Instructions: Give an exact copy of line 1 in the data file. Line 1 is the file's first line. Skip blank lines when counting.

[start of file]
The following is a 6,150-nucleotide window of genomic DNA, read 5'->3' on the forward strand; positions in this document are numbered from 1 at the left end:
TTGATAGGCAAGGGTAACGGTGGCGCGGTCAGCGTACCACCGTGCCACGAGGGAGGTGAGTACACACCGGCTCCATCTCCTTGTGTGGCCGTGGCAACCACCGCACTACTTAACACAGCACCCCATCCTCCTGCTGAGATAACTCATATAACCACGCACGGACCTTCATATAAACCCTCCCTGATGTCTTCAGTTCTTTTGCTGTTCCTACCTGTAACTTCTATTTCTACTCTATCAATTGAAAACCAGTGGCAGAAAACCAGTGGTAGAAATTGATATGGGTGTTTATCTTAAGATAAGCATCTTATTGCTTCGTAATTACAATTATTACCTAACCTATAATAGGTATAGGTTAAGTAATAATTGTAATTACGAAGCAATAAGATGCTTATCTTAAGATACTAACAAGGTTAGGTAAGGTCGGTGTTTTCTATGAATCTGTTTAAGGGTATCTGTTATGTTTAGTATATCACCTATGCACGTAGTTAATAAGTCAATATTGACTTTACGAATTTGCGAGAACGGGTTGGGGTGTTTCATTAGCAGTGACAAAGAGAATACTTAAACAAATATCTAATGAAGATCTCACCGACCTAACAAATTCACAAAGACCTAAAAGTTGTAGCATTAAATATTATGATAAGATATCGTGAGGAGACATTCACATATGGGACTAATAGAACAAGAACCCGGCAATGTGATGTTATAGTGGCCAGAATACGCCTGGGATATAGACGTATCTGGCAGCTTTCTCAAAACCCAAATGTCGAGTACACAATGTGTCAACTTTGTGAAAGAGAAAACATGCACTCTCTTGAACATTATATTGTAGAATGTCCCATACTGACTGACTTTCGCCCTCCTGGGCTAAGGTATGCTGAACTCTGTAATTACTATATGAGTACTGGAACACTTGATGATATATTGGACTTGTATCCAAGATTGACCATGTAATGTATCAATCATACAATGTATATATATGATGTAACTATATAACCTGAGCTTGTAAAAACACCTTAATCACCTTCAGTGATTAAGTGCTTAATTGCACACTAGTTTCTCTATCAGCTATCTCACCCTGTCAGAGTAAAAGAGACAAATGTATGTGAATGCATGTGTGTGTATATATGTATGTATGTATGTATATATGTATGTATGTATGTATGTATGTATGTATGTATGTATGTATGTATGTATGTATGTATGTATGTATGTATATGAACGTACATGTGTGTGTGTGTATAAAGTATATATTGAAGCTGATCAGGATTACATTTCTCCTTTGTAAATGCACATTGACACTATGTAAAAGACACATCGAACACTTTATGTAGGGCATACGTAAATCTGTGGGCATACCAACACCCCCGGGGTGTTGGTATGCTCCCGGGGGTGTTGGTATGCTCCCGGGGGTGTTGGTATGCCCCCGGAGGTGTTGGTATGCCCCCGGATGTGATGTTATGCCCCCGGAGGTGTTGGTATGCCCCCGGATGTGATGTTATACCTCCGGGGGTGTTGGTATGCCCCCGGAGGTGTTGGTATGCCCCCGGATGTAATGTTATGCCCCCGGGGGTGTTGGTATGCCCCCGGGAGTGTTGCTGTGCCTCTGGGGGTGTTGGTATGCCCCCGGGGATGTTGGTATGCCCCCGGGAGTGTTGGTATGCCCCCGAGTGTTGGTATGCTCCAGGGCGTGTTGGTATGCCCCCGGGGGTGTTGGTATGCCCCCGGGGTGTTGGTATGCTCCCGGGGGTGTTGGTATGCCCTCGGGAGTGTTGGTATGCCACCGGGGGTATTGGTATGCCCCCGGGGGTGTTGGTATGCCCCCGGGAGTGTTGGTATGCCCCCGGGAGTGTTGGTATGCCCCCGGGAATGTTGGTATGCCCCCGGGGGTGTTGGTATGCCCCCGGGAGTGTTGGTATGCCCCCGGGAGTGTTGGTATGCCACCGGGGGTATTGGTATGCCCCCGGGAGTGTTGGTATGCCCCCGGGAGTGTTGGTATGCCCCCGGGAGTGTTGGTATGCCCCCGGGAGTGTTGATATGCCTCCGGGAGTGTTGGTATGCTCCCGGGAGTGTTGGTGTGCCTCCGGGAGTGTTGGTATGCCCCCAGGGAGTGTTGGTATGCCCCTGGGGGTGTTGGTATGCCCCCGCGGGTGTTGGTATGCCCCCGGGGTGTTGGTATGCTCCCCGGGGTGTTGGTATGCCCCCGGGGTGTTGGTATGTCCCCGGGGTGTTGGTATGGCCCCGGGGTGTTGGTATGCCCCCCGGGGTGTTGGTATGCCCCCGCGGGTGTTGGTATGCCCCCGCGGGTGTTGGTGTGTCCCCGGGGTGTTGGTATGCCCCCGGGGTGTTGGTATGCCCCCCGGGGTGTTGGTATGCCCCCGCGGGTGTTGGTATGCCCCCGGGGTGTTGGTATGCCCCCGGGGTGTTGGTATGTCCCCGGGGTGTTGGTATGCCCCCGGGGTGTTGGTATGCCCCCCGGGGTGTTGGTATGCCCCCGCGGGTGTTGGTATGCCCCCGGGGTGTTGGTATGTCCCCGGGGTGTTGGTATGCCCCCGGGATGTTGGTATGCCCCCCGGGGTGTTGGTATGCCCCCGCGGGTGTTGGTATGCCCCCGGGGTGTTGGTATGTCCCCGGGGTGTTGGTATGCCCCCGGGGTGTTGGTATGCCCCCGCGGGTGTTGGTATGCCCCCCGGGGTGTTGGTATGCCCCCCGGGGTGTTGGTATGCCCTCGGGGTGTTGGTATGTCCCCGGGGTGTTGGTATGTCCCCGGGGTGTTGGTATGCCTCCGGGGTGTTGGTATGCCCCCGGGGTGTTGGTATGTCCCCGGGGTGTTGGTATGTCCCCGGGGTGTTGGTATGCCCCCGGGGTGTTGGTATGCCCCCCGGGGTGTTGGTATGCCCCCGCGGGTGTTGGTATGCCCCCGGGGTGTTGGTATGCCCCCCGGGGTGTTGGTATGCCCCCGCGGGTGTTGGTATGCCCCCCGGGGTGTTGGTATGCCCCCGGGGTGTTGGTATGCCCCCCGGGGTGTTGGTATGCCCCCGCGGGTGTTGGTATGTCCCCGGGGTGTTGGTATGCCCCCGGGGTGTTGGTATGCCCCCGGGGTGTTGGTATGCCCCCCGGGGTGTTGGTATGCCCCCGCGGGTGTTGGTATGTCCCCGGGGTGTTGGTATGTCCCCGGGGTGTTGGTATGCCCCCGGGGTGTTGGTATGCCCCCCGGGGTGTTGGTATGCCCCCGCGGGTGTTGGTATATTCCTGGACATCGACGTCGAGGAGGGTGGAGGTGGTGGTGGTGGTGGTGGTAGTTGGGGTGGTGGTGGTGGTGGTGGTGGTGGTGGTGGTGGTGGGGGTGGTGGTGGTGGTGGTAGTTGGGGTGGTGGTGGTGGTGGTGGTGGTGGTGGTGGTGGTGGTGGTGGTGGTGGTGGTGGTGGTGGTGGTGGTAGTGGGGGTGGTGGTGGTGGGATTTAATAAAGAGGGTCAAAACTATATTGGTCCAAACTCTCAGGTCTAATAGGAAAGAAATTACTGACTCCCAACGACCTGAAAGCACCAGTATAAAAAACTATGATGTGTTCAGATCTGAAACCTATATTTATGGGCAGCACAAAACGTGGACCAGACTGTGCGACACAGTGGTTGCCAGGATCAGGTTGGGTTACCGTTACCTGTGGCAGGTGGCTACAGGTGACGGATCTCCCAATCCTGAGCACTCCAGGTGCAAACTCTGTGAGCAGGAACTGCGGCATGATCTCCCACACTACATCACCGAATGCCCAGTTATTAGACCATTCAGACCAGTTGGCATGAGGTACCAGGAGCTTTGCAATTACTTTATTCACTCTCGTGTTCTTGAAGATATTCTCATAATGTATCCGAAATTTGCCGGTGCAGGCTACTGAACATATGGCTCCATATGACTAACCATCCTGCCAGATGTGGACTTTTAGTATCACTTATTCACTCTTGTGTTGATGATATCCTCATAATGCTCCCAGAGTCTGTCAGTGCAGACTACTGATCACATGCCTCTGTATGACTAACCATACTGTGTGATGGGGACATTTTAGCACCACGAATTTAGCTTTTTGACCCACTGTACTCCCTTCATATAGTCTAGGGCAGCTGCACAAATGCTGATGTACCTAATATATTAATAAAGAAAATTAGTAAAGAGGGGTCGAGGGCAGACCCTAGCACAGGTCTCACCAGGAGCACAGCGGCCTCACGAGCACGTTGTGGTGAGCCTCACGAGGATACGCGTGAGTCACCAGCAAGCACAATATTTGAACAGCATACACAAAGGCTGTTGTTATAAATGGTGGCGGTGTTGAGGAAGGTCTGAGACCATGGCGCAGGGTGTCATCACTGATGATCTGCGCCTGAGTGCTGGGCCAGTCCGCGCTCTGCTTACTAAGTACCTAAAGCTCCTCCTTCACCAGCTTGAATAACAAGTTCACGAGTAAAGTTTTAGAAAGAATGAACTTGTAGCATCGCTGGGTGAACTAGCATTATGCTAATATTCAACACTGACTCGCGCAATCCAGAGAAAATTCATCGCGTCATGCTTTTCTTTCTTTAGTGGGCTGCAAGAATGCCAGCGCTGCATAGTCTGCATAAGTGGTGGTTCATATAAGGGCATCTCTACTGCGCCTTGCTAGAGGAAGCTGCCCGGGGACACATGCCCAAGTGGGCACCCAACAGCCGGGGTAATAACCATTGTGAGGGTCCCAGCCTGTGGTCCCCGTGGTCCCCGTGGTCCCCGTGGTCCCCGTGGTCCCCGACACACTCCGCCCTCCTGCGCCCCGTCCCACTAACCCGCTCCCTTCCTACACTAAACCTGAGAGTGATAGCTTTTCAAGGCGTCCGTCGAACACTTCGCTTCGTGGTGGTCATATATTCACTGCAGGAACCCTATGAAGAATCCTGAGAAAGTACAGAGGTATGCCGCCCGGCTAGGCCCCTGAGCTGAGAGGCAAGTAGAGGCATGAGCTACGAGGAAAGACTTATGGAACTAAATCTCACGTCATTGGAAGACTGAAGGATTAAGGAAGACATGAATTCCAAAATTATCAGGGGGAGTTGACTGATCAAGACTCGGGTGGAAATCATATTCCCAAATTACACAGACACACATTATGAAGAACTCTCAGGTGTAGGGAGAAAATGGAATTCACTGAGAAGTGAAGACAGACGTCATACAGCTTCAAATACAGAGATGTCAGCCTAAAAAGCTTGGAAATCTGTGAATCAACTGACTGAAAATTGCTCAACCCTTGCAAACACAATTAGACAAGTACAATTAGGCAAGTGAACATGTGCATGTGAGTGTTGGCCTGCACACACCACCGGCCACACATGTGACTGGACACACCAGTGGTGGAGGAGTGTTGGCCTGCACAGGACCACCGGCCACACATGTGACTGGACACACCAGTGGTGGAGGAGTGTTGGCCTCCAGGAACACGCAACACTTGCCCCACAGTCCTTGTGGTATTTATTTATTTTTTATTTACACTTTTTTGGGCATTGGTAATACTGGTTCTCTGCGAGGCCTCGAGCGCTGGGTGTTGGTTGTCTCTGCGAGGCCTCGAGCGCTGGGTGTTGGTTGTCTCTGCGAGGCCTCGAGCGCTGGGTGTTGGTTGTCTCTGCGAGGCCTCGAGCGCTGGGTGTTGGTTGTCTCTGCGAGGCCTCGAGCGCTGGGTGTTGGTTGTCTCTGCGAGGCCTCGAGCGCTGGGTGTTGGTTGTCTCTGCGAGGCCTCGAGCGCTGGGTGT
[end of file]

The following is a 6,150-nucleotide window of genomic DNA, read 5'->3' on the forward strand; positions in this document are numbered from 1 at the left end: